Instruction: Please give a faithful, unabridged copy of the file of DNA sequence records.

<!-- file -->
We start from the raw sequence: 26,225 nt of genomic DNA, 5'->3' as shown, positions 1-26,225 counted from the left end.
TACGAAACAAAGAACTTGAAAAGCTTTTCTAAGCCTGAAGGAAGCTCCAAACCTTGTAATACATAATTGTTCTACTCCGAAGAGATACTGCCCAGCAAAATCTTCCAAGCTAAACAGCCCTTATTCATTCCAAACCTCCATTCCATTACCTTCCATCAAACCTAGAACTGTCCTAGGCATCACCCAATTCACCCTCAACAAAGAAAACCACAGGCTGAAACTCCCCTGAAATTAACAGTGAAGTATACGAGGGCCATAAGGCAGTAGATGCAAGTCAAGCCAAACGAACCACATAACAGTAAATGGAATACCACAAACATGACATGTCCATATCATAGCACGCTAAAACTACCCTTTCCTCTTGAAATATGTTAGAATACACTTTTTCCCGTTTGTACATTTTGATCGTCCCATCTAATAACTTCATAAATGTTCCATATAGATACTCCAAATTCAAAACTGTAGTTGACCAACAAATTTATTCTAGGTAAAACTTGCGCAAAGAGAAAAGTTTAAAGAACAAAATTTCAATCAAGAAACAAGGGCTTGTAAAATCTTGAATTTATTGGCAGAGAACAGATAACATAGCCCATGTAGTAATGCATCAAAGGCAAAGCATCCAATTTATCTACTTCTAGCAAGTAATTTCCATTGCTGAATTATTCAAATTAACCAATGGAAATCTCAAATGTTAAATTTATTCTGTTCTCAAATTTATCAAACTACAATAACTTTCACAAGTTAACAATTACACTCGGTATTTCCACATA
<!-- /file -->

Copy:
We start from the raw sequence: 26,225 nt of genomic DNA, 5'->3' as shown, positions 1-26,225 counted from the left end.
TACGAAACAAAGAACTTGAAAAGCTTTTCTAAGCCTGAAGGAAGCTCCAAACCTTGTAATACATAATTGTTCTACTCCGAAGAGATACTGCCCAGCAAAATCTTCCAAGCTAAACAGCCCTTATTCATTCCAAACCTCCATTCCATTACCTTCCATCAAACCTAGAACTGTCCTAGGCATCACCCAATTCACCCTCAACAAAGAAAACCACAGGCTGAAACTCCCCTGAAATTAACAGTGAAGTATACGAGGGCCATAAGGCAGTAGATGCAAGTCAAGCCAAACGAACCACATAACAGTAAATGGAATACCACAAACATGACATGTCCATATCATAGCACGCTAAAACTACCCTTTCCTCTTGAAATATGTTAGAATACACTTTTTCCCGTTTGTACATTTTGATCGTCCCATCTAATAACTTCATAAATGTTCCATATAGATACTCCAAATTCAAAACTGTAGTTGACCAACAAATTTATTCTAGGTAAAACTTGCGCAAAGAGAAAAGTTTAAAGAACAAAATTTCAATCAAGAAACAAGGGCTTGTAAAATCTTGAATTTATTGGCAGAGAACAGATAACATAGCCCATGTAGTAATGCATCAAAGGCAAAGCATCCAATTTATCTACTTCTAGCAAGTAATTTCCATTGCTGAATTATTCAAATTAACCAATGGAAATCTCAAATGTTAAATTTATTCTGTTCTCAAATTTATCAAACTACAATAACTTTCACAAGTTAACAATTACACTCGGTATTTCCACATA